The SEZs are the perfect laboratory to evaluate how far Kim Jong-un will go with his economic adjustments, but the limits appear to be imposed by the nature of the regime. “North Korea is very keen on foreign investment, but unwilling to accept the political consequences of opening up the economy. For example, I don’t think the North Koreans are prepared to accept the reliance on an export economy that comes with the establishment of SEZs. The Juche concept of self-reliance is still a very strong aspect of their domestic ideology,” says Edward Schwarck, a research fellow in the Asia Studies Department of the Royal United Services Institute.
The purge of Jang Song-thaek has damaged North Korea’s relationship with China, the only country remotely close to an ally that Pyongyang had left in the international community. In recent decades, the uncle of Kim Jong-un had been an important interlocutor with Chinese authorities and had frequently visited the country. Chen Xiaohe calls him “a good friend of China.” With Jang’s execution, North Korea slammed shut one of it’s few remaining doors to the outside world.
The increasing distance and mistrust between Beijing and Pyongyang became clear when Chinese President Xi Jinping visited Seoul in July 2014. This made him the first leader of the People´s Republic of China to go to South Korea before visiting the North. Moreover, Kim Jong-un has not yet been to Beijing, and it seems nobody is waiting for him at Zhongnanhai. “In more than two years, Kim Jong-un has not yet been to China, and that’s a problem. Last year, when North Korea went ahead with the third nuclear test, the government didn´t listen to the Chinese warnings. So China is not happy,” says Chen Xiaohe.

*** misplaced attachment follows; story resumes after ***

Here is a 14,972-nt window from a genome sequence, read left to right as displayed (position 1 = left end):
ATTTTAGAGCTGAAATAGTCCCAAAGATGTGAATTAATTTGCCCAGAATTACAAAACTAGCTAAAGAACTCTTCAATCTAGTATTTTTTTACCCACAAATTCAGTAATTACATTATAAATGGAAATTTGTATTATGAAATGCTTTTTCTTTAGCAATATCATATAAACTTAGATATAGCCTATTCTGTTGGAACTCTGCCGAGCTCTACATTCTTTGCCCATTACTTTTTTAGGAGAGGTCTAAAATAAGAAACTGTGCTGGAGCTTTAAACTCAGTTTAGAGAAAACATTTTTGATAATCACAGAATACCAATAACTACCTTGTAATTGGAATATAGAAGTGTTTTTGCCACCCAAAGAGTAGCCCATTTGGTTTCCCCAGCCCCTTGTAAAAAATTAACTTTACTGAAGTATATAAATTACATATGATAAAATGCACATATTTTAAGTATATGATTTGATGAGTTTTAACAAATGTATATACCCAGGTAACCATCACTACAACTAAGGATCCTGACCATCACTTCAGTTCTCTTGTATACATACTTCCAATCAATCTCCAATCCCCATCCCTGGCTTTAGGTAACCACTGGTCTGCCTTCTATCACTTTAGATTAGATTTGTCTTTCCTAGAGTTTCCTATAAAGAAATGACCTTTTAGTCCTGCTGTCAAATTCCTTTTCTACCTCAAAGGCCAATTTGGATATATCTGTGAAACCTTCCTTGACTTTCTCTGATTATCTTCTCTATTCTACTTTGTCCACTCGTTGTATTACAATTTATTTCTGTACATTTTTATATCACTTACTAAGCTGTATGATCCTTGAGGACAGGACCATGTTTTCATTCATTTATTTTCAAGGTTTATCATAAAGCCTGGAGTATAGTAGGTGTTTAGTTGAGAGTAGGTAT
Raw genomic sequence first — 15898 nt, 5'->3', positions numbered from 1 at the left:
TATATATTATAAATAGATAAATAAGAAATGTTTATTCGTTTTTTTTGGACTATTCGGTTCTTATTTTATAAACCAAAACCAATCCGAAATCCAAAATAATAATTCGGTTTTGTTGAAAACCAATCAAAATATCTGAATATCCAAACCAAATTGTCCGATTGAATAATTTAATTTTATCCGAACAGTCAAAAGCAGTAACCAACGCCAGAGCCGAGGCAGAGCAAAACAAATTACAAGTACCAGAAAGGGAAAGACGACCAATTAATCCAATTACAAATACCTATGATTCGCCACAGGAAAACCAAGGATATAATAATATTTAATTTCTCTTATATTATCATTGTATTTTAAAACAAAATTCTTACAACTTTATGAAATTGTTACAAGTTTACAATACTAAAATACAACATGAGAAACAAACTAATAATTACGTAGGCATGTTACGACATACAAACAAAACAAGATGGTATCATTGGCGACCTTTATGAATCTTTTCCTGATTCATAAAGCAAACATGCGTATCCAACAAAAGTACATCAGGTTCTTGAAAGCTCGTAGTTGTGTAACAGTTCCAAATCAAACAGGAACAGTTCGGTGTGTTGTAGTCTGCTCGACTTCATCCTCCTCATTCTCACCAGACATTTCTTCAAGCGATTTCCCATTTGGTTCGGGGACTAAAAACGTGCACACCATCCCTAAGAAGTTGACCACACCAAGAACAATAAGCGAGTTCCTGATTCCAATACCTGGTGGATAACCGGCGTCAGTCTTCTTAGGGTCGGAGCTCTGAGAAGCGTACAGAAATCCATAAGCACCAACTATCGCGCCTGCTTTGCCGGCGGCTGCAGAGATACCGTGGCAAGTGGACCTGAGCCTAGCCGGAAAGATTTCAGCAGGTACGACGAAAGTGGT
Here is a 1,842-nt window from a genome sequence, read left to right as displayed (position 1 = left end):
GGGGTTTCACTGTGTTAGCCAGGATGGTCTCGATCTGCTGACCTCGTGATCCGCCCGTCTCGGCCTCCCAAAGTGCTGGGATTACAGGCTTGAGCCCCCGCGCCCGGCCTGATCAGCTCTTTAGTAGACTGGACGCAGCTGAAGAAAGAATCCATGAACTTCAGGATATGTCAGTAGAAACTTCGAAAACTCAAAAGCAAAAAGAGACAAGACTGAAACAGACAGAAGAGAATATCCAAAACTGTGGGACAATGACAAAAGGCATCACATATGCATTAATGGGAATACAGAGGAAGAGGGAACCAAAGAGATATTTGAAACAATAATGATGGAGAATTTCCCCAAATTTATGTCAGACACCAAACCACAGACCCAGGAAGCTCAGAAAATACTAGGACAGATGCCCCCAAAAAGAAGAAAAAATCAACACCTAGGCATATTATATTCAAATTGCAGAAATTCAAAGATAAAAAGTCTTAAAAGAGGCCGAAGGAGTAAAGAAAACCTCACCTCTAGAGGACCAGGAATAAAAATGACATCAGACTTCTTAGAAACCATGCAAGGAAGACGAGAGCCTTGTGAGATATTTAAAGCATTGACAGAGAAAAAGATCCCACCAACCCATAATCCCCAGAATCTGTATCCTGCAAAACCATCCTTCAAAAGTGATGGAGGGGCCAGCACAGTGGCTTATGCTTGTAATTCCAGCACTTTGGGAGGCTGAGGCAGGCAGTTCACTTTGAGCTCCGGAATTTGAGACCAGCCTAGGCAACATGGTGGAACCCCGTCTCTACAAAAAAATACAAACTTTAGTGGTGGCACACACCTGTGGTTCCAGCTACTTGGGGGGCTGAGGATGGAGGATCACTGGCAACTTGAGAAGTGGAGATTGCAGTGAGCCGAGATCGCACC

In the military arena, Kim Jong-un has proved himself to be at least as hardline as his predecessors, and by and large there has been no improvement in relations with North Korea’s neighbors. In February 2013, the third nuclear test in the last seven years made clear to the international community that North Korea is not changing its military plans under the new president. “The nuclear program is very much going ahead. There is no question in my mind, and in most peoples minds, that the nuclear program is non-negotiable. A nuclear deterrence was now written in the state constitution, and they see it as absolutely essential to provide them with security from a potential attack from the U.S.,” says Schwarck.
The youthfulness of Kim Jong-un has proven to be more relevant, at least according to North Korean standards, in the promotion of a more modern and liberal society. Women, especially in Pyongyang, are wearing shorter skirts and higher high-heels, similar to those worn by North Korean girl-group Moranbong Band – and approved personally by the new president. At the bottom of Mansu Hill, where North Koreans start to queue up to pay tribute to Kim Il-sung and Kim Jong-il, today it is not difficult to find elegant women with short hair styles that wouldn’t be out of place in New York, London or Tokyo.
Kim Jong-un started this social transformation several months after he took power, when a performance broadcast on national television started showing Walt Disney characters and playing American songs like Frank Sinatra´s “My Way.” His wife, Ri Sol-ju, known for her taste in Dior handbags, is another example of the more cosmopolitan and modern look of the regime. “The first lady is a good example of trying to put a younger face on a system run by a lot of very conservative old men,” says Adam Catchart.
On the streets of Pyongyang there is some feeling of change, but nothing close to a rupture or collapse. The old buses continue to rumble along the big avenues, teachers attend school every morning on time, and officials don’t miss a day at work. On TV, North Korea remains a country proud of its communist purity and the fight against American imperialism. “I think Kim Jong-un believes the applause he gets. He seems to think that North Korea is a pretty great country, he is in charge, and things are going great,” says Adam Catchart.
Daniel Mendez is a multimedia journalist based in Beijing.